Many designs require tightening of the valve when high pressure X-ray contrast fluid or the like is run through the catheter. However, with such high pressure sealing, the guide wire cannot be advanced in effective manner, so the valve, such as a Tuohy-Borst valve, must be loosened so that the operator can "feel" any resistance encountered by the forward advancement of the guide wire, during the operation of advancing the guide wire through blood vessels.
The degree of loosening of the valve can be critical. If excessively loosened, low pressure leakage may occur. If loosened too little, the guide wire cannot be effectively advanced. Accordingly, it turns out that for the most effective performance of PTCA and angiography procedures, a hemostasis valve which is highly controllable is needed, so that the guide wire can be easily advanced, while low pressure leakage is prevented on an easy, reliable basis, without the need for great skill and experience in operation of the valve.
By this invention, a hemostasis valve is provided with reliable sealing against low pressure leakage around a guide wire or the like. At the same time an adjustable seal is also provided which may be adjusted to seal against high pressures. Accordingly, the adjustable seal may be applied or released as desired, but, preferably, a low pressure seal may be constantly present to stop leakage upon release of the high pressure seal. Thus, manipulation of the high pressure seal is less critical, and requires less skill in order to avoid leakage.
Also, the surgeon who is manipulating a typical catheter for entering coronary blood vessels, for example, is overburdened with respect to things to hold and manipulate during this process. By this invention, improved efficiency of adjustment of the adjustable valve of this invention may be provided to relieve the burden on the surgeon.
In this invention, a hemostasis valve defines first and second tubular housings, said housings being connected together in axial, telescoping, screw-threaded relation, whereby relative rotation of the housings causes them to advance and retract relative to each other.
The first housing defines a bore which includes an enlarged chamber portion. A tubular, resilient gasket is retained in the enlarged chamber portion. The second housing defines an end portion which projects into the bore of the first housing to press against the tubular, resilient gasket with variable pressures depending on the relative rotational position of the housings.
Thus, a wire member can pass through the bores of the tubular housings and the tubular, resilient gasket, and a variable pressure seal may be applied to the wire at the tubular, resilient gasket by rotational adjustment of the housings. As the housings are brought closer together, they compress the tubular, resilient gasket in longitudinal manner. This, in turn, causes the bore of the tubular gasket to collapse inwardly, pressing against a wire portion that occupies the bore, thus providing a seal which presses against the wire with force that is dependent on the rotational position of the housings.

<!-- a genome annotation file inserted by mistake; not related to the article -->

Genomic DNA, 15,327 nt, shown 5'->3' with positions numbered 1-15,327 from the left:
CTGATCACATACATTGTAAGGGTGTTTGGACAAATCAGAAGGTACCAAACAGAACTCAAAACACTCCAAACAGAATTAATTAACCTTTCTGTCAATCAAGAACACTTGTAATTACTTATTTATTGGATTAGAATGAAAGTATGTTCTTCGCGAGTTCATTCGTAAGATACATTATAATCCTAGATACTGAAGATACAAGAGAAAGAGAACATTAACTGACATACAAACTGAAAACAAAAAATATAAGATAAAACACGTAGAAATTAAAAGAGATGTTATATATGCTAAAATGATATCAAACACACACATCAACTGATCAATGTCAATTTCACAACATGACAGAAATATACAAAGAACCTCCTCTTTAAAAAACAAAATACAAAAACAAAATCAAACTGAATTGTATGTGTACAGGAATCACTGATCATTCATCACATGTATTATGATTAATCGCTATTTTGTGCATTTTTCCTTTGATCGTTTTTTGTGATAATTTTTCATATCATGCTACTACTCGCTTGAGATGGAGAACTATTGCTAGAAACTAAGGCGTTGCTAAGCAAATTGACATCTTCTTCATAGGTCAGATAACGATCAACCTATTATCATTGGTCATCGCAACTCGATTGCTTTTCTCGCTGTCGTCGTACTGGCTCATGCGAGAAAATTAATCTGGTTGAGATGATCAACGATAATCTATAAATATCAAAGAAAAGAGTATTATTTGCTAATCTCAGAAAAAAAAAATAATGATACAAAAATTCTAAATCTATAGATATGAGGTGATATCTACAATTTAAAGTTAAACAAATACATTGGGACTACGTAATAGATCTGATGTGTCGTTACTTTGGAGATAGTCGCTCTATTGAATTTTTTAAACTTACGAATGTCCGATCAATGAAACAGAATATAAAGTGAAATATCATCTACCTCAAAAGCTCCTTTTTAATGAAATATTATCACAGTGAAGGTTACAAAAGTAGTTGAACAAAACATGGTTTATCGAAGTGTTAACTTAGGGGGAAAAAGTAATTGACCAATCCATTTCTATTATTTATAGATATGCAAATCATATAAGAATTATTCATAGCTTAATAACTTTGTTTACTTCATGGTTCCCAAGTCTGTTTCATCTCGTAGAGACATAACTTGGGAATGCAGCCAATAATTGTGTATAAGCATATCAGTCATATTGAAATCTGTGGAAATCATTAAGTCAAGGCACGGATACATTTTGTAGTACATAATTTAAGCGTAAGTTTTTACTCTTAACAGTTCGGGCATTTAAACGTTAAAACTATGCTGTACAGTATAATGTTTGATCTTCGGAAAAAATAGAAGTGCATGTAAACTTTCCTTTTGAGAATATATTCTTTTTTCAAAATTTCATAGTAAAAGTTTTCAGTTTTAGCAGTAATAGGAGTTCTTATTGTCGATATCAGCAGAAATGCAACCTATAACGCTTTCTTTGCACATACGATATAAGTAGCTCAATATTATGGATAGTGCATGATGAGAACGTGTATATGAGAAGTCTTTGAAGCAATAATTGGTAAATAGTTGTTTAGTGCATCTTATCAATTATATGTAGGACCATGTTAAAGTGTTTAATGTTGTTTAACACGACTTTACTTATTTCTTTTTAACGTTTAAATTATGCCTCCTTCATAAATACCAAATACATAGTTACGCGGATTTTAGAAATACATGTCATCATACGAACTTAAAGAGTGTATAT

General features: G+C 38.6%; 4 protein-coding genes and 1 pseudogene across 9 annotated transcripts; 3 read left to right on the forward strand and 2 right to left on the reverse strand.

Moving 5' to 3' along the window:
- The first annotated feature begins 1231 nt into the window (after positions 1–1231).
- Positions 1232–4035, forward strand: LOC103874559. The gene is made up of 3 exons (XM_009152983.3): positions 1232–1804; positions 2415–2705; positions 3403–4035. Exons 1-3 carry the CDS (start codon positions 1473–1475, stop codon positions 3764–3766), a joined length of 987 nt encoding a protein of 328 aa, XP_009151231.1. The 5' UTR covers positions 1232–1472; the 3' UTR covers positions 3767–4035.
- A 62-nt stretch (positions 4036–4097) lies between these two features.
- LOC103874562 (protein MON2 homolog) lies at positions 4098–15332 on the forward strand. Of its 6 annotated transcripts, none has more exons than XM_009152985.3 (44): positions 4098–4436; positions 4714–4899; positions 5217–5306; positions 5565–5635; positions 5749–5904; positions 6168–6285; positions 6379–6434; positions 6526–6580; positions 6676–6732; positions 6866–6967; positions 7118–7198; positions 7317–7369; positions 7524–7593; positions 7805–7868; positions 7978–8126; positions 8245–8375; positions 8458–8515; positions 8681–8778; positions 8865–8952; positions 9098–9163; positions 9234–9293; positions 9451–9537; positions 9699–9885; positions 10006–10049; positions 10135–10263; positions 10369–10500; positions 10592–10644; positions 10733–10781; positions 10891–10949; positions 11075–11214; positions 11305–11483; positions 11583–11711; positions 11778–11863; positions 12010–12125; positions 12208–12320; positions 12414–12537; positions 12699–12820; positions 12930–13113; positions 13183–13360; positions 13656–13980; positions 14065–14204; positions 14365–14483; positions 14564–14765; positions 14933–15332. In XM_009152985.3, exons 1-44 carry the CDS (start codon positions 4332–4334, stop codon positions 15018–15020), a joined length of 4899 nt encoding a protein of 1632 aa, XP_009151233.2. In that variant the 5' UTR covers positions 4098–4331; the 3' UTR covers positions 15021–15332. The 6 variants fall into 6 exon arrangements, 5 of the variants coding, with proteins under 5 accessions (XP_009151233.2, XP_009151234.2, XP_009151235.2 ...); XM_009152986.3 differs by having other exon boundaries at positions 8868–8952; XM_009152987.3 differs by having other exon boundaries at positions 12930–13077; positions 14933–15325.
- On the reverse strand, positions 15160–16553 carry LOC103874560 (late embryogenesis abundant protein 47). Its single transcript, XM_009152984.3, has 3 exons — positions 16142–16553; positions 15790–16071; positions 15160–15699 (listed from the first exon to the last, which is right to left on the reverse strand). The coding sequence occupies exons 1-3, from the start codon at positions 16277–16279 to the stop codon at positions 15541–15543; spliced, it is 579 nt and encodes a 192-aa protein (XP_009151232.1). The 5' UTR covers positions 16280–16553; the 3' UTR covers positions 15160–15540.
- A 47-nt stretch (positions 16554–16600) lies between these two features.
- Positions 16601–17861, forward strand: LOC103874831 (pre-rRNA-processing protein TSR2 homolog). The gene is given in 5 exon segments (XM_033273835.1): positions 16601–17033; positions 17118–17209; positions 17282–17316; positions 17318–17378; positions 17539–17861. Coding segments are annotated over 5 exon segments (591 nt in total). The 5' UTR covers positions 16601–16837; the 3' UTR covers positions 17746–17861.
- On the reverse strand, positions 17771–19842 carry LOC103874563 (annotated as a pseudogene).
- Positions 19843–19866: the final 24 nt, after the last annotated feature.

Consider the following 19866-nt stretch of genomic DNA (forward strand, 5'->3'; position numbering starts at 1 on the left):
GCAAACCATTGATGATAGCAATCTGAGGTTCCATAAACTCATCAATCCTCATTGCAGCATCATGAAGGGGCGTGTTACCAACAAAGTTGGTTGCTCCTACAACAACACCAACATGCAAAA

A second, apertured, resilient gasket, spaced from the tubular, resilient gasket, is also present to provide the valve with a second, low-pressure sealing site for the wire member extending through the aperture of the second gasket. Thus, the same wire member that is sealed with the first tubular, resilient gasket may also extend through the aperture in the second gasket, which is proportioned to be slightly smaller than the diameter of the wire. Thus a second seal may be provided which typically is of relatively low pressure resistance so that it does not seriously interfere with advancement of the wire in the manner described above. Nevertheless, the second seal is sufficient to prevent leakage when the first, tubular, resilient gasket is not being compressed, and thus not providing a strong seal against the wire. Accordingly, the first, tubular, resilient gasket may be intermittently released so as to provide little or no sealing, for advancing the wire member, but still low pressure sealing is provided by the second gasket.
Typically, the second gasket is carried on the second housing. An end piece with a laterally extending handle may hold the second gasket in coaxial relation with the second housing to permit the aperture of the second gasket to align with the bores of the respective housings and the bore of the first, tubular, resilient gasket.
The first housing may define branched, tubular connection means communicating with the bore of the first housing. When the valve of this invention is part of a catheter for entering coronary blood vessels, this branched, tubular connection may be used to insert contrast fluid, where local pressures of injection of the contrast fluid into the system may reach several hundred pounds per square inch.
During this operation, the first, tubular, resilient gasket may be longitudinally compressed between the two housings for high pressure sealing around the advance wire. However, when it is desired to advance the wire, the two housings may be rotated relative to each other to release the high pressure sealing so that advancement of the wire may be facilitated, but the second gasket still provides adequate sealing while the wire is being advanced.
This application is a continuation of U.S. application Ser. No. 806,526, filed Dec. 9, 1985 now abandoned.